Retail traders were quick to flock to the side of Chewy Inc CHWY founder and GameStop Corp GME chair Ryan Cohen when he purchased a stake in Bed Bath & Beyond Inc BBBY in March.
Less than six months later, Cohen has filed intent to sell his stake in the embattled retailer and accusations are flying. One institutional investor has suggested that Cohen used retail investors to pump the stock for his own benefit.
What To Know: Luke Lloyd, wealth advisor and investment strategist at Strategic Wealth Advisors, told Benzinga that Cohen was “extremely underwater” in the Bed Bath and Beyond position he purchased earlier this year.
“[Cohen] used an option gamma squeeze to pump the stock to unload his position at temporary higher valuations,” Lloyd said.
Benzinga has contacted Cohen for comment on this story.
According to recent SEC filings, Cohen had exposure to 9.45 million shares of Bed Bath & Beyond stock as of Tuesday. His position consisted of 7.78 million common shares, as well as 1,257 $60 strike call options, 444 $75 strike calls and 5,000 calls at the $80 strike. It’s not clear if any shares or options contracts have been sold since Cohen filed the intent to sell.
Lloyd told Benzinga that he finds the timing of Cohen’s two filings “very convenient.”
Just a day before he filed intent to sell his entire stake, Cohen filed his amended ownership 13-D showing that his stake in Bed Bath & Beyond was unchanged. The market strategist suggested this was done to to create more hype around the name in the retail community.
“Either way if he sells all of his position or just the option contracts, he will profit more than he would’ve without creating more volatility and speculation,” Lloyd said.
The problem with so-called “meme stocks” is rooted in diversification, Lloyd said: “There’s no room for more than one or two meme stocks that will be able to hold a higher valuation.”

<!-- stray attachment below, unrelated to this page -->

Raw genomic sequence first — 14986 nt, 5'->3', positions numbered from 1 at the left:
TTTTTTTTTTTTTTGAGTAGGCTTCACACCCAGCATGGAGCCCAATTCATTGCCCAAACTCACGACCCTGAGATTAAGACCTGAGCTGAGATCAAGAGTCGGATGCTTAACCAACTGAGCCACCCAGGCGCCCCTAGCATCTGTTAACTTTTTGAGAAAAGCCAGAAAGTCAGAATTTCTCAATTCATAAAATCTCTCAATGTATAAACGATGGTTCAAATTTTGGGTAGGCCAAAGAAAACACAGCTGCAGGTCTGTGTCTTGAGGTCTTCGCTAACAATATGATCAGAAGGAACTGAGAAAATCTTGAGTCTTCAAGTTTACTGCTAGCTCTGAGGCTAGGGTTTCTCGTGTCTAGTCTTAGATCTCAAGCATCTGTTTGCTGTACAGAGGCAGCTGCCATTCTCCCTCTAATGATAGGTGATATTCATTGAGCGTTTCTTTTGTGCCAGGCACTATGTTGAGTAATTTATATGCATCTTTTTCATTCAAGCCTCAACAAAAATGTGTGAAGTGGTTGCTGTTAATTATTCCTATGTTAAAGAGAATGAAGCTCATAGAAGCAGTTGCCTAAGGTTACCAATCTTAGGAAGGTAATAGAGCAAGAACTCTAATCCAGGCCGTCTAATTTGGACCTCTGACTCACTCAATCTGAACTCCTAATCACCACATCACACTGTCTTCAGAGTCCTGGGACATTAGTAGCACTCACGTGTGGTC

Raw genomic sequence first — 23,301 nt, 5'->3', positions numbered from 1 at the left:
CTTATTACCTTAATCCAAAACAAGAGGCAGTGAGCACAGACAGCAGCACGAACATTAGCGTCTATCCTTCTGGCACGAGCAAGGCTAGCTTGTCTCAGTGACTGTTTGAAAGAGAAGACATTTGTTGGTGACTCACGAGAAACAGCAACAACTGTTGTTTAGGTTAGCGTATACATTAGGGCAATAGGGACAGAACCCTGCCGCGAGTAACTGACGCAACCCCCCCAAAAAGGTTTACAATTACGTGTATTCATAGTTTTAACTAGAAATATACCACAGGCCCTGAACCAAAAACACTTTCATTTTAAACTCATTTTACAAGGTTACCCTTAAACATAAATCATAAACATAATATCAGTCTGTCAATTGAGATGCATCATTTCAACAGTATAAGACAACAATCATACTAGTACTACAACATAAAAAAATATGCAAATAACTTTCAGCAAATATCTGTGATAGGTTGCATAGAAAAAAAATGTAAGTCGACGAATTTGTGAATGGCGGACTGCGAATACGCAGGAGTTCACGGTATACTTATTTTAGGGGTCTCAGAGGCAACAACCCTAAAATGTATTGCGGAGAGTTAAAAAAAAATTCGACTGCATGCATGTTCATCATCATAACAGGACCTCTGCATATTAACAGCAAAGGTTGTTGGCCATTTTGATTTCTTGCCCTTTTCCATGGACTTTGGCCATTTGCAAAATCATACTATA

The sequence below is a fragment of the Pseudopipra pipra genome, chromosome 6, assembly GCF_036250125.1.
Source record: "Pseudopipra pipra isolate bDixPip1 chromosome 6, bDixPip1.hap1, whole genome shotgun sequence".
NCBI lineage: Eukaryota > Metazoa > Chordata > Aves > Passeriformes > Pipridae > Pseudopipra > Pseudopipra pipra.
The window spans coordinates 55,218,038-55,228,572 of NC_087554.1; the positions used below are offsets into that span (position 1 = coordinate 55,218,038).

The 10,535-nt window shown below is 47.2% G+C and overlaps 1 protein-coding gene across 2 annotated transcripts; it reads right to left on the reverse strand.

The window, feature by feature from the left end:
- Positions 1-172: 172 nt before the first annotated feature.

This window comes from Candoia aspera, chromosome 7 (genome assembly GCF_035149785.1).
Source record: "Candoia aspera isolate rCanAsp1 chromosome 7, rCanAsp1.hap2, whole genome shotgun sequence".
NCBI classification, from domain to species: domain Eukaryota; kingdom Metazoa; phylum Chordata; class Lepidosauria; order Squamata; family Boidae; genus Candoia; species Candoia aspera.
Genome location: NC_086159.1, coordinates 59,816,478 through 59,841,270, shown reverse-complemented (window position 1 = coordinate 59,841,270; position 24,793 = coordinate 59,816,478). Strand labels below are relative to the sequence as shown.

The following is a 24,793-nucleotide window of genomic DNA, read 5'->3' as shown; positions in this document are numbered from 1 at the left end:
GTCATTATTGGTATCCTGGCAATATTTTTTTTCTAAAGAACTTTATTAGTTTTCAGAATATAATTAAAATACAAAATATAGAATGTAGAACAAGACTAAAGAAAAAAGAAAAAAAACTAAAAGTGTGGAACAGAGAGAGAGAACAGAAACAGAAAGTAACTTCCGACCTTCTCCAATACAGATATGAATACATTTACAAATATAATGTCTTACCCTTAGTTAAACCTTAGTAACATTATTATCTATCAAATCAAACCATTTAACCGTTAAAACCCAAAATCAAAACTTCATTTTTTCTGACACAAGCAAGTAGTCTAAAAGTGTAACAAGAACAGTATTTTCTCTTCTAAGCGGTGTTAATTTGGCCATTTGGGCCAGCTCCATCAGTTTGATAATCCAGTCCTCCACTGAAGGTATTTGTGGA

In other words, with retail investors holding shares in both AMC Entertainment Holdings Inc AMC and GameStop Corp GME, the retail crowd runs the risk of becoming spread too thin when the group starts exploring other short squeeze opportunities.
Lloyd told Benzinga there’s just not enough attention or demand to keep share prices elevated, adding that Cohen was well aware of this and that he used his influence to take advantage of retail investors.
“Honestly, this should frustrate the supporters of Ryan Cohen who have entrusted their investment in GME,” Lloyd said.
The market strategist told Benzinga that meme stocks appear to be back for now, but he expects the wild stock moves to burn out faster than they did in 2021.
“You have to remember, most of these stocks are swimming against the current … the overall macro environment doesn’t support extreme liquidity and speculation,” Lloyd said.
“Pumping trillions of dollars with the Fed being overly accommodative for over a decade created the perfect environment for speculation. Now we are entering an environment where we have to pay for that over accommodation.”
BBBY Price Action: Bed Bath & Beyond has a 52-week high of $30.06 and a 52-week low of $4.38.
The stock was down 23.57% at $17.64 Thursday afternoon, according to Benzinga Pro.
Image and article originally from www.benzinga.com. Read the original article here.